With 59 minutes played, as the sky slowly began to fade to a powdery blue, Alfie Rogers turned in the box, dragged the ball away from his defender, and felt the contact as he tumbled in the box. Whistle. Penalty. Goal. With ruthless intentions Rogers slammed the ball beyond Kieran Magee. 2-0. 30 minutes to play. Game, Set and Match.
You could sense the relief of those Whitehawk players as they greeted the Din, their Din, brimmed with colour and charisma as the drums rattled through the afternoon. It had been a difficult week: last minute defeats at Chatham Town and East Grinstead Town had dented the hopes of automatic promotion, but with four games left to play and teams breathing down the neck, Saturday’s hosting of Chichester City was crucial for myriad reasons.
And it all began with 2 minutes, 46 seconds on the clock. What was Magee doing? ‘The Lillywhites’ goalkeeper a mere bystander as Khris Oti’s daisy-cutter from 20 yards snuck inside the near post. Magee misjudging his angles, his posts, his afternoon. The Sea End is alive to the sound of a rippled net, and a furious ‘keeper who looks to the sky, hoping the ground will swallow him whole.
It’s imperative to look back 40 days into the past: a cold, bitter night that left the Hawks incandescent as they marched off the Oaklands Park turf with a 4-1 defeat. That evening saw a Whitehawk midfield carved open at will. Callum Overton, Lloyd Rowlatt, Ethan Prichard – all set up to slice through a three-man central contingent as Shaun Saunders’ men suffered a heavy loss.
It was much the same team that journeyed west to East Brighton Park, yet what stood in their way was a more compact, courageous midfield that offered about as much space as a London apartment. Tommy Brewer indefatigable at the base of the midfield, it freed up Charlie Harris and Joel Daly to roam and reconstruct. At the rear Nathan Cooper and Luca Cocoracchio were immense: heading and hacking all that came their way.
But as the half grew older the visitors began to threaten: Josh Clack bringing out the best in Luke Glover as he palmed away a vicious drive from 30 yards; Prichard curling a free-kick daintily wide of the woodwork. It was not the most convincing half — attritional in every sense — but as the interval neared the confidence grew, with Rob O’Toole coming close to capitalising on another Magee error, but his lob from distance drifted into the sun-soaked Sea End.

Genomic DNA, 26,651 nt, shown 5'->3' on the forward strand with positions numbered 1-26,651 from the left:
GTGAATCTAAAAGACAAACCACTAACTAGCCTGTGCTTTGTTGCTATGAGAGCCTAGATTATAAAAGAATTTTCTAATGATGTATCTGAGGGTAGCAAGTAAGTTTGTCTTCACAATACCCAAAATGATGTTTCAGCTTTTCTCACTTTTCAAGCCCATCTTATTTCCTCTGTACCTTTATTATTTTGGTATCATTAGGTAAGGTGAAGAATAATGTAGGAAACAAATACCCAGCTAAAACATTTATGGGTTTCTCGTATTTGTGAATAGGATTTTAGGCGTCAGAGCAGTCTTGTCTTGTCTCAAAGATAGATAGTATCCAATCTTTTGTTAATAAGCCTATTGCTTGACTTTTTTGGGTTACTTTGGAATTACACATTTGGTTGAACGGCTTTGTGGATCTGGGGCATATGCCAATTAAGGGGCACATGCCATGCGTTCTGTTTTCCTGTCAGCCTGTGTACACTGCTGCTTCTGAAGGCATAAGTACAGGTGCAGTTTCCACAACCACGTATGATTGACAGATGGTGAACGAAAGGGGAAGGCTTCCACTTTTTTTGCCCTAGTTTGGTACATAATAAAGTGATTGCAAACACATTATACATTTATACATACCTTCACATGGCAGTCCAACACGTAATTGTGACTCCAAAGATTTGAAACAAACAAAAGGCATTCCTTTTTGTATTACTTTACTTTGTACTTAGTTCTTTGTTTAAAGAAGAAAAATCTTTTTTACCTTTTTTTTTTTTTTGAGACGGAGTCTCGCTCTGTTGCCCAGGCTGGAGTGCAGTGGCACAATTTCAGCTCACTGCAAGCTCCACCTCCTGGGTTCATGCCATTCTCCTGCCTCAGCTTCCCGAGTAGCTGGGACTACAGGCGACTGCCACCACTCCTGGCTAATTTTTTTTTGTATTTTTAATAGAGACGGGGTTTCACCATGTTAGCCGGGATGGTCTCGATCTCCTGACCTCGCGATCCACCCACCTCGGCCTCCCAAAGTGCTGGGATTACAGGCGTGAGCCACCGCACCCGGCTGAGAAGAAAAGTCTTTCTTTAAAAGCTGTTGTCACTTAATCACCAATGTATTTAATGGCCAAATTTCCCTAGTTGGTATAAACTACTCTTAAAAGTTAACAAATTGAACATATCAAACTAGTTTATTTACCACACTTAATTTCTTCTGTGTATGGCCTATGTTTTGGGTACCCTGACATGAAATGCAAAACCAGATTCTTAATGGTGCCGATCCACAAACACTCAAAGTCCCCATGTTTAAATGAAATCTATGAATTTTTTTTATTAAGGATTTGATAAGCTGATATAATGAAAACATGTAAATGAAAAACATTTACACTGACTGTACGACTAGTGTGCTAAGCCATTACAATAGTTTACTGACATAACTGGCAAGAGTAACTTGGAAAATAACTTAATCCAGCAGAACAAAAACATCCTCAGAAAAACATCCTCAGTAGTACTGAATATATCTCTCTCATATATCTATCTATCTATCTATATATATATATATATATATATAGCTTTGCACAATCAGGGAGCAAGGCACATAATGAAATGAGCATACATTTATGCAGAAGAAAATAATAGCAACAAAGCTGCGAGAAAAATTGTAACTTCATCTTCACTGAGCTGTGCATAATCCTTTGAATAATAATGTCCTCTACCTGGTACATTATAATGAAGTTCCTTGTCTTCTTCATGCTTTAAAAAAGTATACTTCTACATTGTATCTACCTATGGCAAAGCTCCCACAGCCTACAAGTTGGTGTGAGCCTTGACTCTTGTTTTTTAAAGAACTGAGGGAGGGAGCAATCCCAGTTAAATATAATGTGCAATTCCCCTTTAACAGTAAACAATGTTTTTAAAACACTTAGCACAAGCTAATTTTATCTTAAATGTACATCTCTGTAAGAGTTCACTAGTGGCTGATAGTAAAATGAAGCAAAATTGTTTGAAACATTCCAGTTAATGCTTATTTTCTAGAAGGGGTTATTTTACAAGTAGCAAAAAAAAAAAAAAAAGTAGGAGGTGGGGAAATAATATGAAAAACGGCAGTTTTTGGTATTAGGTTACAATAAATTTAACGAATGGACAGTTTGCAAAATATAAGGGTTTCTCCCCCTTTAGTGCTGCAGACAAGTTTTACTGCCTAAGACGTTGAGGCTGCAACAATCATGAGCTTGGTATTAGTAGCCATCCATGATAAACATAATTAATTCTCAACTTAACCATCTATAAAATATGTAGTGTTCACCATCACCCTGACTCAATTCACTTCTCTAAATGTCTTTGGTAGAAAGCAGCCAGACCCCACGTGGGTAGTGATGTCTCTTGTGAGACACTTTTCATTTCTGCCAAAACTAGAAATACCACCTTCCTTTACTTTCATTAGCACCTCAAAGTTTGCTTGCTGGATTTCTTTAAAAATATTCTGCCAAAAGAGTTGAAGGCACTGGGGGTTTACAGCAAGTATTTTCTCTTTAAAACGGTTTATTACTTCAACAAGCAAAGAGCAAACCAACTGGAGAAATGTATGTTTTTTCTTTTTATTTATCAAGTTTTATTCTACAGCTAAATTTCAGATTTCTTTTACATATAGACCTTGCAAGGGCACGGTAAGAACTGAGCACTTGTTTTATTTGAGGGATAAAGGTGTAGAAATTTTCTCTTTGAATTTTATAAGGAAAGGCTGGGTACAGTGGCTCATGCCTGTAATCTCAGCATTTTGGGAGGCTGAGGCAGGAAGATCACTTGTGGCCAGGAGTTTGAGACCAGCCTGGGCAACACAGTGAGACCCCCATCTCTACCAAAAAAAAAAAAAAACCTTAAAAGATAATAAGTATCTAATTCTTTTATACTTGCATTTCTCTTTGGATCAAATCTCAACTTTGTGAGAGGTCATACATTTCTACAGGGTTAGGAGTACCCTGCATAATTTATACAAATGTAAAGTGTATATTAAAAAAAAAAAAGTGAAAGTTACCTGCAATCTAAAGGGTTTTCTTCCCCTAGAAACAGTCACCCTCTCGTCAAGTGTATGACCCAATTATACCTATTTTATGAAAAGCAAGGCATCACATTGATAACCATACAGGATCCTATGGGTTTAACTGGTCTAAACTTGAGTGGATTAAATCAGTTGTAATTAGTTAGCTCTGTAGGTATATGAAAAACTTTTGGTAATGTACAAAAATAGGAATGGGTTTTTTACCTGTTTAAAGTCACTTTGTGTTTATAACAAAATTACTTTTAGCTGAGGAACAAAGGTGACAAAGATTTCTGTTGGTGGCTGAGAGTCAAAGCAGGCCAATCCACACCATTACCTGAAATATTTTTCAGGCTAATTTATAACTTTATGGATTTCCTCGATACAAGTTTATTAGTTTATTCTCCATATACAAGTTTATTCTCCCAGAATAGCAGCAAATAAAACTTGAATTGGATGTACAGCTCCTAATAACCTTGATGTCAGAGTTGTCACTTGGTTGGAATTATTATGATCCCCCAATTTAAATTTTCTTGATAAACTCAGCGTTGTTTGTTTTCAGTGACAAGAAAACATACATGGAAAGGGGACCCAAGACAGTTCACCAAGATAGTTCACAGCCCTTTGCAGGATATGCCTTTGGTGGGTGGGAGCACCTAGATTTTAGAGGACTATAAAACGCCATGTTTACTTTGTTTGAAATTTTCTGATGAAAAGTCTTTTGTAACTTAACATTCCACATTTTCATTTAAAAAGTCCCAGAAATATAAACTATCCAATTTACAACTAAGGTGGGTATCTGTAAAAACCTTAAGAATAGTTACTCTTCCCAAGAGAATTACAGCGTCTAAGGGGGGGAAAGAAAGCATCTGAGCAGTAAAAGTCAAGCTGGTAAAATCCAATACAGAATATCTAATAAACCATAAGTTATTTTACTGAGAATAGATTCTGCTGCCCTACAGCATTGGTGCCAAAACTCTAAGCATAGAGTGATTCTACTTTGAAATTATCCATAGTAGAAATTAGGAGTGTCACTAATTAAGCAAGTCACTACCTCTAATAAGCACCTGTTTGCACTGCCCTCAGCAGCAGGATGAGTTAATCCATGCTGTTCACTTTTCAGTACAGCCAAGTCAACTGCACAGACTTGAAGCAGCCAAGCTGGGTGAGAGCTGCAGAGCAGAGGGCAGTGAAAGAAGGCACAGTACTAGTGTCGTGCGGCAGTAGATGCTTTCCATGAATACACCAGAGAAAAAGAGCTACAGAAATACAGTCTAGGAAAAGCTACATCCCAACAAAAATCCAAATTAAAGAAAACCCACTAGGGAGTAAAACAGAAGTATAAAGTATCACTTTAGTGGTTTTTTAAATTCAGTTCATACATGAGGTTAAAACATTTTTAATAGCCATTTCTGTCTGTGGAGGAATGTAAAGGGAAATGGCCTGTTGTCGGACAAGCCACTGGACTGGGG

1-0. Half time. In for a hasty beverage and sit down before a further 45 minutes — this time in front of the fabled Din End — ensued. Cooper had seen a yellow card brandished in front of his face in the first half and made way on 54 minutes for Will Miles, who as of late has been adopted as a holding midfielder, this time slotting into the backline alongside Cocoracchio. A like-for-like defensive switch no doubt, it altered the afternoon in the Hawks’ favour with gaps emerging in the final third.
And as Rogers wriggled his way through the defence, his leg wiped out by the big boot of a Lillywhite, the referee’s long peep of the whistle was met with growing cheers as he slowly, surely, pointed to the spot. Rogers fired it into the netting with brute force, like the ball had somehow mocked him in the build-up. There was little chance of saving this one. Magee would have needed gloves of steel.
Now entering: cruise control. Chichester’s attacking press dissipated into the blue heavens above as Whitehawk knocked it about like a training session. But then the bad news arrived: Luke Robinson, who had been on the pitch for just nine minutes, pulled up with an apparent injury that Daly shortly re-enacted. With all substitutes made the Hawks would be playing the slim remainder of the match with ten men – not a disaster, but certainly a cause to think a little more, to run a little more, and to fight just that little bit harder.
Chichester looked to exploit their man advantage, though as time ticked on and the sun started to flag, it was Charlie Lambert who came within a few hands of mirroring those precious Din End vibes of a few weeks ago as Magee rushed out to thwart the forward. Oti had already slammed Magee in the face with a side-footed rumbler and was in again late on, but his strike zipped straight at the busy shot-stopper to prevent any further roars from the crowd.
From all angles the 525-strong crowd salute those weary Hawks. They had worked hard for their three points, and earned their just rewards. Chatham Town’s hosting of Ramsgate on Bank Holiday Monday is certainly one to keep an eye on, yet those eyes’ priority should lie fixated on Haywards Heath’s Hanbury Park. Three cup finals remain, and the next time Saunders steps out onto our famed Enclosed Ground pitch in a fortnight’s time, there could be so much at stake.